If you are having a vaginal delivery, a non-complicated birth is what you would likely want. But sometimes you and your medical provider may require assistance through forceps delivery. Going into labor is exciting, but it can also be nerve-racking. You are excited to meet your little bundle of joy, but you may also have a million questions running through your mind, like what are forceps, and what is a forceps delivery? These questions are entirely normal, and though you might be informed on a gazillion pregnancy and delivery-related topics, it’s normal to worry about your child’s birth.
What is Forceps Delivery?
Forceps delivery is a form of operative vaginal delivery involving forceps to deliver the baby. Though there are over 700 different types of forceps, they are classified into three main groups:1,2
- Outlet forceps
- Scalp is visible
- Fetal skull reached the pelvic floor, and the head is on the perineum
- Rotation does not exceed 45 degrees
- Low forceps
- Leading point of fetal skull at >= +2, not on pelvic floor
- Rotation 45 degrees or less (LOA/ROA to OA or LOP/ROP to OP); or rotation greater than 45 degrees
- Mid forceps
- Baby’s head is above +2 centimeters
Typical components of forceps include handles, a lock, shanks, and blades. Though all forceps look similar and have similar features, medical providers use different ones depending on the baby’s position.2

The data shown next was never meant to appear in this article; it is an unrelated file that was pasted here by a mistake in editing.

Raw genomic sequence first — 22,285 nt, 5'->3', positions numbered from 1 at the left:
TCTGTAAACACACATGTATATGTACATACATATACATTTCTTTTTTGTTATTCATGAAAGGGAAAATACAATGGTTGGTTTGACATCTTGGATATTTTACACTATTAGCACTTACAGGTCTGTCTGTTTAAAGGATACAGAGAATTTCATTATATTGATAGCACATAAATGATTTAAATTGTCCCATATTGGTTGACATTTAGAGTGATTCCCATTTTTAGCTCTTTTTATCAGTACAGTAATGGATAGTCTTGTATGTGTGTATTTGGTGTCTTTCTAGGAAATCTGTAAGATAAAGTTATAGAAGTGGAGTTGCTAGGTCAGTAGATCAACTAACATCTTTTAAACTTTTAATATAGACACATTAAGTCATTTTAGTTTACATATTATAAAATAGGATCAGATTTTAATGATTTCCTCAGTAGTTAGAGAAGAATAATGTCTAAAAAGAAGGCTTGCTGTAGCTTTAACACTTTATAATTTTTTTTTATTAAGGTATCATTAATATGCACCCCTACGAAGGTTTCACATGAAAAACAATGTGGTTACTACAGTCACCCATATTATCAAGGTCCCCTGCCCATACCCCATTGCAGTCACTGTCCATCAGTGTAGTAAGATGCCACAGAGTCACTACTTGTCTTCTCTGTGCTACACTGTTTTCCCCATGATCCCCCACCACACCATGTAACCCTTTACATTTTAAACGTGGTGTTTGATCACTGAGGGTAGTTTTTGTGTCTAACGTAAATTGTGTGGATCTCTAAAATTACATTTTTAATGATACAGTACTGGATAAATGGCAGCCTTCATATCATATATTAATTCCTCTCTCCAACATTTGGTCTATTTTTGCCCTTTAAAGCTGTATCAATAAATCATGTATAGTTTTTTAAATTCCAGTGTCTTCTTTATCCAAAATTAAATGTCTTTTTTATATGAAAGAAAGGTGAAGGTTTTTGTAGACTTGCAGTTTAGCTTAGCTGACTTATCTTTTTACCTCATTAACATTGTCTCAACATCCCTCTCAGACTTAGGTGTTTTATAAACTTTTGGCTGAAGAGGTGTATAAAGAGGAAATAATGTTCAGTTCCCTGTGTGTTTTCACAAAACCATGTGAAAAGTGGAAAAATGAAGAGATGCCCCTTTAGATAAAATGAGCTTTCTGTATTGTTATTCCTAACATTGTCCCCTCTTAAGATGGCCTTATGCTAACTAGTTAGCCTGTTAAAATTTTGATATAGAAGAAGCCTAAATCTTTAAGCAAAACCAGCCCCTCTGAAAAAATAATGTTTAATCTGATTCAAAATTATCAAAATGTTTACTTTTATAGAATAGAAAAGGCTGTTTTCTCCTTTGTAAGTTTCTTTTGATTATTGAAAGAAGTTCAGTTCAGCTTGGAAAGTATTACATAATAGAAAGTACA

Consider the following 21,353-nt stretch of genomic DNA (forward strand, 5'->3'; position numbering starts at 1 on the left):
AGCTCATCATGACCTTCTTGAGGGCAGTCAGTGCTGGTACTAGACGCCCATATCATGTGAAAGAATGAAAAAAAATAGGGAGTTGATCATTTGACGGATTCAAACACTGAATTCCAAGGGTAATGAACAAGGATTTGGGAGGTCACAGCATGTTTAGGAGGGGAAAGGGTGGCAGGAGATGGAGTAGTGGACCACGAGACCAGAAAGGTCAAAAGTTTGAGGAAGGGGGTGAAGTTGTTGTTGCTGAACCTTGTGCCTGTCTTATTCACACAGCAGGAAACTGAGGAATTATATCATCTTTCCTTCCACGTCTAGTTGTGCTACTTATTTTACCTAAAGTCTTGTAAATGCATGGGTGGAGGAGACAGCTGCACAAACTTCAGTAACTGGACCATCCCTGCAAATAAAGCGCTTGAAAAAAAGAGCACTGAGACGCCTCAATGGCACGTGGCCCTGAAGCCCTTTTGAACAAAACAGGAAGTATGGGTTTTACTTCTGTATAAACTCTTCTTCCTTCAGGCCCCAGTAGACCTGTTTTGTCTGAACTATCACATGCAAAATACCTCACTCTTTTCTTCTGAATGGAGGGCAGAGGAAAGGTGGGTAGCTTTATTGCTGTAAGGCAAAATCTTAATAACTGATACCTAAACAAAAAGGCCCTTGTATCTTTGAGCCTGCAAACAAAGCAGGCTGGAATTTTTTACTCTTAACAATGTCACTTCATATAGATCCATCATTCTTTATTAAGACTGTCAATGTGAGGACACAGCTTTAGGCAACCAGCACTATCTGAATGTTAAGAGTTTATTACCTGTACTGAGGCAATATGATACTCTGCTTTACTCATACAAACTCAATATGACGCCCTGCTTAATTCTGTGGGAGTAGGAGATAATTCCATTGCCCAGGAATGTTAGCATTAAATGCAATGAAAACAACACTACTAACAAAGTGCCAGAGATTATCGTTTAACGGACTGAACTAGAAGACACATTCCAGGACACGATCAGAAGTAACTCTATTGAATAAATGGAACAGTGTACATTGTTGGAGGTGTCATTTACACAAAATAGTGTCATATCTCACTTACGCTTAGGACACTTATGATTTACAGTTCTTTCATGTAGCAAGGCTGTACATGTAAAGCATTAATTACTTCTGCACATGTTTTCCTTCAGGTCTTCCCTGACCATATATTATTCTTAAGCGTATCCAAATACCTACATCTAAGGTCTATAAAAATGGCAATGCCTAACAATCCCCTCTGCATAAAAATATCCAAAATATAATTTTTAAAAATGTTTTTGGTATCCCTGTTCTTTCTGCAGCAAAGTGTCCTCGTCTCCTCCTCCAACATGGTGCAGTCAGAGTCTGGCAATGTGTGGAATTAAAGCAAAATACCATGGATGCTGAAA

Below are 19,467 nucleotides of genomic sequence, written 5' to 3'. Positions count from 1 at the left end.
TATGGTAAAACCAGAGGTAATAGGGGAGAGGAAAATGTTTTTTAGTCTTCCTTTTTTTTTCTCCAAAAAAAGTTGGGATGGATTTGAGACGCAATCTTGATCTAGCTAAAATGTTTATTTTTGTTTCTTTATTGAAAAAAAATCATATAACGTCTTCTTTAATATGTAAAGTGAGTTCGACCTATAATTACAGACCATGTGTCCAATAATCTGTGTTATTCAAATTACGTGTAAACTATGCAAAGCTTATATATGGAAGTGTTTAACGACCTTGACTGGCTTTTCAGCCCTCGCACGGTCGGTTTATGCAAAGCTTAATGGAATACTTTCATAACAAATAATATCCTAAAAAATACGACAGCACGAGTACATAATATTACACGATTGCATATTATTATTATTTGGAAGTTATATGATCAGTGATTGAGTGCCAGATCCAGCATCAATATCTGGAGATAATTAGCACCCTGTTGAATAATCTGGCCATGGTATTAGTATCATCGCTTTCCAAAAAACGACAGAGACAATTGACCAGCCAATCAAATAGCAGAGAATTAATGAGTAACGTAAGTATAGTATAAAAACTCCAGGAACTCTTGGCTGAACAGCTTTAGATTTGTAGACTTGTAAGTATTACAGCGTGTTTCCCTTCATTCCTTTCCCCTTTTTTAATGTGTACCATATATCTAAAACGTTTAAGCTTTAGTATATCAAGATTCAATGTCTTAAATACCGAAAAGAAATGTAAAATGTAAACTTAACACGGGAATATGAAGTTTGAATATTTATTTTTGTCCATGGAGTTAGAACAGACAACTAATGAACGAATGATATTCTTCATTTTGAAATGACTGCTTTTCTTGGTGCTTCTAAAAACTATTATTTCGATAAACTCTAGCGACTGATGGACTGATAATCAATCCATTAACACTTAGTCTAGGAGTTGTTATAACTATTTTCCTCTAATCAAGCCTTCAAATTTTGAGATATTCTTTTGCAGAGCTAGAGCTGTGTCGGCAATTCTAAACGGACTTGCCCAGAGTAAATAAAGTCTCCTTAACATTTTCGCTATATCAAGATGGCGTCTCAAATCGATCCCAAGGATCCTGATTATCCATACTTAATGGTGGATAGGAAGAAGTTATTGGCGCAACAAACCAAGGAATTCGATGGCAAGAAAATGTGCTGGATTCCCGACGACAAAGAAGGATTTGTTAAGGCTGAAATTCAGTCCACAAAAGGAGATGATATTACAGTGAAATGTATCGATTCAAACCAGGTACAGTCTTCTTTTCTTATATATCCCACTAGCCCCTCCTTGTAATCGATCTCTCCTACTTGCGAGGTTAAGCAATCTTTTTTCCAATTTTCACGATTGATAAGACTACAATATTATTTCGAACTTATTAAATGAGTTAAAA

How Common is Forceps Delivery?
The use of forceps has declined in recent decades, and a study, which took into account 22 million vaginal deliveries from 2005 to 2013, found that forceps were used only in 1.1% of cases. The decline in forceps deliveries has been associated with fears of an increase in the risk of tearing, injury to the baby, and lack of experience among doctors.3
What Causes You to Have Forceps Delivery?
Your medical provider may suggest forceps delivery for several reasons:1,4
- You’re too tired to push anymore.
- Your health history may mean pushing for too long may be a problem.
- Your baby’s heart rate is a concern.
- Your baby doesn’t want to come out, and labor stalls.
A forceps delivery isn’t a choice your doctor can take lightly due to the increased risks of injuries. Hence specific criteria must be fulfilled to go ahead with it. The following criteria are recommended for a forceps or vacuum-assisted delivery to take place:3
- Complete dilation of the cervix.
- Membrane rupture
- The head of the fetus is engaged.
- The fetal position is known.
- There’s an estimate of the weight of the fetus.
- Mom’s pelvis should be adequate for the baby to pass through.
- Administration of anesthesia.
- The mother’s bladder is empty.
- Consent is given with an explanation of the risks and benefits.
- A backup plan is in place.
- When pushing isn’t feasible, the mother has a cardiac or neurologic disease.
How is the Procedure Performed?
Depending on the baby’s position, your provider will select the proper pair of forceps for the procedure. The fetus naturally undergoes a set of movements to negotiate the birth canal called cardinal movements. There is some professional disagreement on whether there are seven or four of these cardinal movements, which include engagement, descent, flexion, internal rotation, extension, external rotation, and expulsion.1,5
If the fetus does not complete all the cardinal movements, your provider can use forceps to help it. For example, if your baby only engages your pelvis, it will need help completing the rest of the movements to descend through the birth canal.